Credit: Derek Henderson/Courtesy of the artist

In 1999, the photographer Derek Henderson did as many creative émigrés living in Bondi before and after him have done. He went to Icebergs.

“A bunch of us turned up. I remember we were a bit rowdy back then, but Maurice” – that’s Maurice Terzini, restauranteur behind the iconic establishment – “was the amazing host he is and has always been and just took it in his stride.”

“We immediately connected on a creative level,” Terzini also recalls of that fateful first meeting, “and I knew that we would have a long term working relationship.”

Henderson, a New Zealander by birth, first moved to the beachside locale in 1990. “It was a lot different back then to how it is now,” he observes, “but the one thing that has stayed the same [is] the beach.” Later, the two would reconnect through a mutual friend, the late Scottish-born artist and designer David Band, whose design and branding work largely defined the restaurant’s visual identity and those of many other establishments in both Sydney and Melbourne. That second encounter would prove to be a most fortifying one.

Soon after they met, Henderson and Terzini began working on the images of the Bondi horizon in motion that have, in part, become synonymous with the restaurant through its menu covers. In one image, sea and sky merge seamlessly in the crepuscular light; in another, the breaking dawn diffuses the frame with the kind of glow many dream of capturing but ultimately proves to be elusive in less skilled hands.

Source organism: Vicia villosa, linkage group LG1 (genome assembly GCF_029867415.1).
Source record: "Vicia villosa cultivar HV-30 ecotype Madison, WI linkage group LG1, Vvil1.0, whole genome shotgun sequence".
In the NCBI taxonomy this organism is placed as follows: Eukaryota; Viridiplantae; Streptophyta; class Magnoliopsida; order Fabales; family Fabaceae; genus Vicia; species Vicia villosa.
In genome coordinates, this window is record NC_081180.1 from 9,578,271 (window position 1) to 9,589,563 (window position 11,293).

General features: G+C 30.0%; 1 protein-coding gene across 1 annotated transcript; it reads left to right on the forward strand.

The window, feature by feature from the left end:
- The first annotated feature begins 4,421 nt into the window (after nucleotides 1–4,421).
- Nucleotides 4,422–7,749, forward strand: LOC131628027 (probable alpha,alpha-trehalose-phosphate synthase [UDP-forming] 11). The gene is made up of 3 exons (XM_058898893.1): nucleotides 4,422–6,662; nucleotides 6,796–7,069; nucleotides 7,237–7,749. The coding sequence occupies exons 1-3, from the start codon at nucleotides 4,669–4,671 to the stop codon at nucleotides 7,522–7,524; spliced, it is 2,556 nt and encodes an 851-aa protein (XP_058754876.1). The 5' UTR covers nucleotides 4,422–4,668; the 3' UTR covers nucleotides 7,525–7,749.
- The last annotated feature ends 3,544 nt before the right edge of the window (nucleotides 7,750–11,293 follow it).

Credit: Courtesy of the artist
Credit: Courtesy of the artist

“We have been working on these images together since 1999 and have always had the idea that one day we would show them at Icebergs. It just felt right to do it now”, says Henderson, who will open a show focused on his landscape photography next week. In each of the ten photographs being exhibited, there is no obvious dominant focus – which is not to say that they aren’t striking, vivid works within their own right. Instead, each part of the composition commands equal weight. The photographs, taken between 1999 and 2017, “really showcase the true beauty of Bondi Beach, and give a fresh perspective on the ever-changing landscape”, adds Terzini, who is staging the exhibition in collaboration with Ten Pieces, the utilitarian label he co-designs with his partner Lucy Hinckfuss.

When Henderson started out working in the neighbourhood that has come to capture much of what defines Australia’s collective cultural output, the nature of the suburb itself was largely discordant with the prevailing school of thought that it has come to embody today. “You could walk down Hall Street at about 6pm [on] any night of the week and it was dead. But I do remember the band Nirvana stayed at Ravesi’s in 1992 as their album Nevermind was being released in America and they were hanging out with the locals at the pub and down the beach”, Henderson says. “It’s a bit more of a shopping [and] restaurant scene now, that’s for sure. I don’t mind it, it employs people and that’s a good thing.”

And unlike the skyline, both natural and manmade, Henderson says his friend Maurice has remained much the same over the years. “I mean, he has always been full of energy and strives for perfection with whatever he is doing. He nurtures young talent from all walks of life. I’ve seen him help out a lot of young artists who are now very successful. He’s also a very generous person and we both have partners and kids. It’s all good, I love the guy.”

Ten Photographs x Derek Henderson will exhibit from June 5 until August 6 at Icebergs Dining Room and Bar, Bondi Beach from 12pm. More information is available here.

Tile and cover image: Derek Henderson/Courtesy of the artist